Enlist A Friend To Help: While some of us may feel like lone wolves, no person is truly capable of going it alone. Humans run in packs and enlisting the help of your most-trusted pack members can go a long way in helping you stick to your goals. Moral support is super important!
Replace One Habit With Another: In psychology classes they teach you that just stopping an undesirable activity rarely works unless they replace the activity with desirable one. Like to eat junk food while you watch TV? Try finding a way to keep your hands busy while you binge Netflix without holding food. You could paint, draw, sew, do card tricks, or even throw wadded up paper into a waste basket across the room. Score!
Eat Regularly Throughout The Day: Maintaining a consistent and healthy blood glucose level means feeding your body healthy food on a regular schedule. Eat breakfast, enjoy some carrots and peanut butter in the afternoon, and go for that bowl of popcorn (in a predetermined amount and without tons of salt and fat) in the evening.
Choose Whole Grains: Whole grains are loaded with fiber to slow digestion and reduce any spikes or drops in blood sugar levels. Pretty much everything is available whole grain now, tortillas, pasta, bread, even panko breadcrumbs. You could try that mac n’ cheese idea with whole grain pasta…just a thought.
Feeling A Bit Better Now?
We hope you are feeling better and more in control of your health and reproductive journey. If you’re struggling with blood glucose-related fertility issues, or any kind of health problem related to diabetes or prediabetes, then talk with your healthcare provider about getting the support your body needs to work better for you. This can include diet therapy, exercise therapy, medications, and/or supplements. And good news, diabetes is one of the few conditions for which Medical Nutrition Therapy is covered, so you could even ask your doctor for a referral to see a Registered Dietitian who can help you on your journey. (Just check with your insurance company before hand to make sure you can afford whatever portion is not covered by insurance.)
Remember that blood glucose control is not a predetermined issue for most people and that modern medicine and healthy habits can make a world of difference for your body’s health and fertility. We hope the information in this blog post has made you feel more empowered to make the right choices for your health and the health of your family.
In parting, remember that eating healthy, whole foods, and lots of plants foods, is one of the simplest, safest, and most effective things we can do to promote good health in our bodies. As with every preventative/restorative measure though, sometimes these changes alone are not enough to help our bodies function the way we want or need them to. If you are struggling with health problems, please contact your doctor or other healthcare provider such a Naturopathic Doctor, Dietitian, or Mental Health Professional to see if they can offer appropriate guidance and care. We at Wholesome Story believe that healthy communities require community effort, so we advise you to keep your healthcare community aware and involved in your journey as you pursue better health.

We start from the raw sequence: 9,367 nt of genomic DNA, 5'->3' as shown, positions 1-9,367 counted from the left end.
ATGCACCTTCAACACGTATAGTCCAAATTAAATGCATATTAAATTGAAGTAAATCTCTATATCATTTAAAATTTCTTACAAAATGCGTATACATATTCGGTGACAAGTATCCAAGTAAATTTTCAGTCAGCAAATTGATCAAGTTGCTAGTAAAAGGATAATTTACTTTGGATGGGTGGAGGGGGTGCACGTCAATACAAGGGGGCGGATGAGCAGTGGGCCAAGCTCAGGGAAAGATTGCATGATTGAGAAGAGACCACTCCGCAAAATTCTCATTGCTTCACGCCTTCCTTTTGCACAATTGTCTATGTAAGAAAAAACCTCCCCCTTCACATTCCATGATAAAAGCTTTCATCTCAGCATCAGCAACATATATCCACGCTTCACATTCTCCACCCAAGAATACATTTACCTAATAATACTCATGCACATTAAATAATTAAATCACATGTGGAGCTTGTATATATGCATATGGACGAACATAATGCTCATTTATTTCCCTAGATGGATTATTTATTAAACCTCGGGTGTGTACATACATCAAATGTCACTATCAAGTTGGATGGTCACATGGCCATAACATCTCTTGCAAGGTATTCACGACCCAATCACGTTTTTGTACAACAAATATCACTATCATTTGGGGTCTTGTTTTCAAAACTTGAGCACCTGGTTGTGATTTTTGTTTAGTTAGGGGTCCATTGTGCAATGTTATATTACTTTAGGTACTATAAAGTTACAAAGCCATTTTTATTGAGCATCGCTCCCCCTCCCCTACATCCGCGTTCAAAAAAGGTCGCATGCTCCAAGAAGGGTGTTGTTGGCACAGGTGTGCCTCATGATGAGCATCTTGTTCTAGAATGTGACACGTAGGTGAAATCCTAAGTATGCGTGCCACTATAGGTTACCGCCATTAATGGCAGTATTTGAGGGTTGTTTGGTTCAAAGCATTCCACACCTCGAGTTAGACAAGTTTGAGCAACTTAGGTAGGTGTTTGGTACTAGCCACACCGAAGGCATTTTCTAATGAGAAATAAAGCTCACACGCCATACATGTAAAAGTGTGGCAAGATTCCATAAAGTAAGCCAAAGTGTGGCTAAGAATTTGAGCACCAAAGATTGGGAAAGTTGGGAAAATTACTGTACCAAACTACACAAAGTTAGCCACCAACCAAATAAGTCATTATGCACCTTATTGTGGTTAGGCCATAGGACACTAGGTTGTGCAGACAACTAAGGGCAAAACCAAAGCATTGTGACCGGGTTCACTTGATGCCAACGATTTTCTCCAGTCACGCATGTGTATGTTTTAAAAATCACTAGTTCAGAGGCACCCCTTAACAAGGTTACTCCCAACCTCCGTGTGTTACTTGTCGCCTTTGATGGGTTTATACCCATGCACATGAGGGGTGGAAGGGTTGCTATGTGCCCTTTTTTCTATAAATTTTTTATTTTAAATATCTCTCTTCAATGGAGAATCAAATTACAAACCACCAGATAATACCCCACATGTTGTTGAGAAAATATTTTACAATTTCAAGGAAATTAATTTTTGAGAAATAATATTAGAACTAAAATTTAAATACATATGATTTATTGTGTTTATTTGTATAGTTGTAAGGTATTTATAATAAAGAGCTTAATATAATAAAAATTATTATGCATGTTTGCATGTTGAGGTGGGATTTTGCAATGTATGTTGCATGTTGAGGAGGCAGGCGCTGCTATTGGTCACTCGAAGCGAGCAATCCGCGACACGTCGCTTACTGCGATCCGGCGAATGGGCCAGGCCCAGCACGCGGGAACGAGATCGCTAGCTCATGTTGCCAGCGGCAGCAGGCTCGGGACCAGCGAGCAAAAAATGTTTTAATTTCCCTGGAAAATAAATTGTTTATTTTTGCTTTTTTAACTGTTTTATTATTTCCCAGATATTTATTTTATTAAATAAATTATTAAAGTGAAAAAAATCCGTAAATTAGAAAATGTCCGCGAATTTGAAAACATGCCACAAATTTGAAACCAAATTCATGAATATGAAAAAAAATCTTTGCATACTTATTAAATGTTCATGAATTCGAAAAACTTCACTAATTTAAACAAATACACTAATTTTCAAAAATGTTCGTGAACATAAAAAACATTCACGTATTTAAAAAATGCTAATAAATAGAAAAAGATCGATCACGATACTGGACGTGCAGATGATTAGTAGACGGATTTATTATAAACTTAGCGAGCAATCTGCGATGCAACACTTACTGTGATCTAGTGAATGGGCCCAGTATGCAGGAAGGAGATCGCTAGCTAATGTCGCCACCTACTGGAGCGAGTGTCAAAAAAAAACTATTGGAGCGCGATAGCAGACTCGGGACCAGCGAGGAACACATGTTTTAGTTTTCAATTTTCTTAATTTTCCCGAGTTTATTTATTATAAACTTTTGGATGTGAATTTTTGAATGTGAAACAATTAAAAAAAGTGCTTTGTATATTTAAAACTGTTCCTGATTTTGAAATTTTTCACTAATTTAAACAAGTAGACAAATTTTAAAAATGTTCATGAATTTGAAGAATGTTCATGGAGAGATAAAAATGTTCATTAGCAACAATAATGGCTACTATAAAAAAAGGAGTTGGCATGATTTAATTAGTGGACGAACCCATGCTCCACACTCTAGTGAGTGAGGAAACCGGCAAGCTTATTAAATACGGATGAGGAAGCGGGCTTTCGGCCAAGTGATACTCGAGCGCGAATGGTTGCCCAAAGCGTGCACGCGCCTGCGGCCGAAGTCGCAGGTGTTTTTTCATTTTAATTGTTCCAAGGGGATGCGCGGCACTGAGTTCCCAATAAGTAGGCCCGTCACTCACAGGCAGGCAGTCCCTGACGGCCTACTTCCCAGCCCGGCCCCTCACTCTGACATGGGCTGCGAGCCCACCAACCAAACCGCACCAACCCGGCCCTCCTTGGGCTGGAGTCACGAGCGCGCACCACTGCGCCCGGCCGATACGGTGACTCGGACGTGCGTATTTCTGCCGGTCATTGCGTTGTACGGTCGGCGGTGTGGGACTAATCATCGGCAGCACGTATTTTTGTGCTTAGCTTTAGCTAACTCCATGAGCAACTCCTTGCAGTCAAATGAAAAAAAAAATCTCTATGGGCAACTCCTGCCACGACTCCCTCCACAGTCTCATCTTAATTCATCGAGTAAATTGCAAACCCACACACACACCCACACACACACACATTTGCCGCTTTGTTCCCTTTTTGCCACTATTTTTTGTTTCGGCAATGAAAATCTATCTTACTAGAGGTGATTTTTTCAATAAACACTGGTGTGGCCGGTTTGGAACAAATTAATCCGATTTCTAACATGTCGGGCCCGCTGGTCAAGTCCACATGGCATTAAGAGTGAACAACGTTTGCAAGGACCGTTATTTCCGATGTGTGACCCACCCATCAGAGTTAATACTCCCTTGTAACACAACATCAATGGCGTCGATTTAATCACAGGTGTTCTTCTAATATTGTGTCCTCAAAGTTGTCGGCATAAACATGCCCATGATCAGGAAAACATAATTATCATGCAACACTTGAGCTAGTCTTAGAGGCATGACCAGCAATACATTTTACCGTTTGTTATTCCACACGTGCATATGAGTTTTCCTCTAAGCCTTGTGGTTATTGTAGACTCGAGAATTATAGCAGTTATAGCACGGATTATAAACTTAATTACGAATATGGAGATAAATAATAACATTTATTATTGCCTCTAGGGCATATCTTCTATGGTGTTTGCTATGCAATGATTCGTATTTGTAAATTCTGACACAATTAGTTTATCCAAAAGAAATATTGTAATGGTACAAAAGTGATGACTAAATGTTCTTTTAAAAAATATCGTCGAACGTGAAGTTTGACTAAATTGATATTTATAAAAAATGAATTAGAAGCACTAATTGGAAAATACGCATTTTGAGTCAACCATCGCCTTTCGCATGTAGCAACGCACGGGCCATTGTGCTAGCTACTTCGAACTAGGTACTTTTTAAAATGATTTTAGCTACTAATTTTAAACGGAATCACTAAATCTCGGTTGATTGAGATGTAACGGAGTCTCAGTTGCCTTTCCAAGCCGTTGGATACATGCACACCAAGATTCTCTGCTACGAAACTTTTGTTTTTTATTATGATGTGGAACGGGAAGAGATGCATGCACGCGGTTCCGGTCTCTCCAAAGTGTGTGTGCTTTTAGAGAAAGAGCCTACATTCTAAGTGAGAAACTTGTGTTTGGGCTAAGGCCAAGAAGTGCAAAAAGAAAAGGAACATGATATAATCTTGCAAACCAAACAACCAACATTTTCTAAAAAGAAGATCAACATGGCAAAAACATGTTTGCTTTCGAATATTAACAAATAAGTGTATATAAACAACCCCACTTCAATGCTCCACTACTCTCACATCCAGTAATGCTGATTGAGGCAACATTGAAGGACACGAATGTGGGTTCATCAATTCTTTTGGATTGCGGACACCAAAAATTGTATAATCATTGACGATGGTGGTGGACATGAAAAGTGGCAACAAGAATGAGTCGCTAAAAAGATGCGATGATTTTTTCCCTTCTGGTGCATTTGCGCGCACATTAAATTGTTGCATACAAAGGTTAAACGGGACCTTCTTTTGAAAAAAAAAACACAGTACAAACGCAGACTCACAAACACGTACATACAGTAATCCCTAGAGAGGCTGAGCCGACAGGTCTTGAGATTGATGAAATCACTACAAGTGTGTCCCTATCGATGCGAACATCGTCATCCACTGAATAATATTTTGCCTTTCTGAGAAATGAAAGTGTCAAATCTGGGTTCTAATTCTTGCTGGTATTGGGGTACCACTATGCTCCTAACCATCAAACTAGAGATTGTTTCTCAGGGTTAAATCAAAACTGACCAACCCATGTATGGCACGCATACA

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- Hazlegreaves S. What effect can sugar have on fertility? Open Access Government. https://www.openaccessgovernment.org/what-effect-can-sugar-have-on-fertility/102007/#:~:text=Even%20in%20women%20without%20PCOS,poorer%20their%20egg%20quality%20was. Published January 22, 2021. Accessed February 25, 2022.
- The male and female reproductive systems have different roles but together allow the combination of the egg and sperm; resulting in development of new life. Diabetes.co.uk. https://www.diabetes.co.uk/body/reproductive-system.html#:~:text=In%20the%20long%20term%20diabetes,also%20diminish%20arousal%20for%20instance. Published March 6, 2020. Accessed February 25, 2022.
- Sex and diabetes. Sex and Diabetes | ADA. https://www.diabetes.org/healthy-living/sexual-health/sex-diabetes#:~:text=One%20of%20the%20main%20sexual,difficult%20to%20get%20an%20erection. Published 2022. Accessed February 25, 2022.
- NZ NWH. Blood sugar levels and fertility. Blood sugar levels and fertility | National Women's Health. https://www.nationalwomenshealth.adhb.govt.nz/womens-health-information/fertility/choosing-a-lead-maternity-carer/. Published 2022. Accessed February 25, 2022.